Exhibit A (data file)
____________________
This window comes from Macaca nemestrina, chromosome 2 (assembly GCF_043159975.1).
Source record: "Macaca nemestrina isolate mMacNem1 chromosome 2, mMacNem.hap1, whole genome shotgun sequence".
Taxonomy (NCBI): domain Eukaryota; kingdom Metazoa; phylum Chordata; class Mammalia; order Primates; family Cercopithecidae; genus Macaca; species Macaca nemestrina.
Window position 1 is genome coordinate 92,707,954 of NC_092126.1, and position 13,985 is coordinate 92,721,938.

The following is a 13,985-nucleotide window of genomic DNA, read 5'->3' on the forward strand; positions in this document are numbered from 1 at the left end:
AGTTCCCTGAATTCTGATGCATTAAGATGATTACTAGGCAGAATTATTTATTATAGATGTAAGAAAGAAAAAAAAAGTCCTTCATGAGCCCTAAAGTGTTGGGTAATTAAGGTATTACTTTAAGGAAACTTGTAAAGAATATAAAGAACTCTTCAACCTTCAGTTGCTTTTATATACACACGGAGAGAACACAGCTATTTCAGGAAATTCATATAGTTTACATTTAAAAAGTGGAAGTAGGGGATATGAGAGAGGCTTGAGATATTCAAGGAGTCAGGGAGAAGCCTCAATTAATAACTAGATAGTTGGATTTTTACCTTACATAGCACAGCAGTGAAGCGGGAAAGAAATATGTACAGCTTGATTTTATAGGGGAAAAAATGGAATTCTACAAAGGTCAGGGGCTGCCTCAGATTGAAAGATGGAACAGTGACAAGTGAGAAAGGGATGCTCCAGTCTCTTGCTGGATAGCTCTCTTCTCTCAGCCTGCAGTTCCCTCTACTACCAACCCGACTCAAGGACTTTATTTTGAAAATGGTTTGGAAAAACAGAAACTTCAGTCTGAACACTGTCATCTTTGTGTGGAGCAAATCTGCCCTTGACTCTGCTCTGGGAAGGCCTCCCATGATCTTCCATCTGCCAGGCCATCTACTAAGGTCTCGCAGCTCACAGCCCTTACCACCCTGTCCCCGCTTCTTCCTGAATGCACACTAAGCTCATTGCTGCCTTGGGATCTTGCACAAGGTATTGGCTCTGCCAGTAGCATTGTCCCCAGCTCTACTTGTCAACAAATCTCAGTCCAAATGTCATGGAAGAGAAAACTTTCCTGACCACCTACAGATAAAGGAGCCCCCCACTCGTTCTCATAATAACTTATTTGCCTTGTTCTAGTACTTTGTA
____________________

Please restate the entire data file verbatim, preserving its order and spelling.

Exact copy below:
This window comes from Macaca nemestrina, chromosome 2 (assembly GCF_043159975.1).
Source record: "Macaca nemestrina isolate mMacNem1 chromosome 2, mMacNem.hap1, whole genome shotgun sequence".
Taxonomy (NCBI): domain Eukaryota; kingdom Metazoa; phylum Chordata; class Mammalia; order Primates; family Cercopithecidae; genus Macaca; species Macaca nemestrina.
Window position 1 is genome coordinate 92,707,954 of NC_092126.1, and position 13,985 is coordinate 92,721,938.

The following is a 13,985-nucleotide window of genomic DNA, read 5'->3' on the forward strand; positions in this document are numbered from 1 at the left end:
AGTTCCCTGAATTCTGATGCATTAAGATGATTACTAGGCAGAATTATTTATTATAGATGTAAGAAAGAAAAAAAAAGTCCTTCATGAGCCCTAAAGTGTTGGGTAATTAAGGTATTACTTTAAGGAAACTTGTAAAGAATATAAAGAACTCTTCAACCTTCAGTTGCTTTTATATACACACGGAGAGAACACAGCTATTTCAGGAAATTCATATAGTTTACATTTAAAAAGTGGAAGTAGGGGATATGAGAGAGGCTTGAGATATTCAAGGAGTCAGGGAGAAGCCTCAATTAATAACTAGATAGTTGGATTTTTACCTTACATAGCACAGCAGTGAAGCGGGAAAGAAATATGTACAGCTTGATTTTATAGGGGAAAAAATGGAATTCTACAAAGGTCAGGGGCTGCCTCAGATTGAAAGATGGAACAGTGACAAGTGAGAAAGGGATGCTCCAGTCTCTTGCTGGATAGCTCTCTTCTCTCAGCCTGCAGTTCCCTCTACTACCAACCCGACTCAAGGACTTTATTTTGAAAATGGTTTGGAAAAACAGAAACTTCAGTCTGAACACTGTCATCTTTGTGTGGAGCAAATCTGCCCTTGACTCTGCTCTGGGAAGGCCTCCCATGATCTTCCATCTGCCAGGCCATCTACTAAGGTCTCGCAGCTCACAGCCCTTACCACCCTGTCCCCGCTTCTTCCTGAATGCACACTAAGCTCATTGCTGCCTTGGGATCTTGCACAAGGTATTGGCTCTGCCAGTAGCATTGTCCCCAGCTCTACTTGTCAACAAATCTCAGTCCAAATGTCATGGAAGAGAAAACTTTCCTGACCACCTACAGATAAAGGAGCCCCCCACTCGTTCTCATAATAACTTATTTGCCTTGTTCTAGTACTTTGTA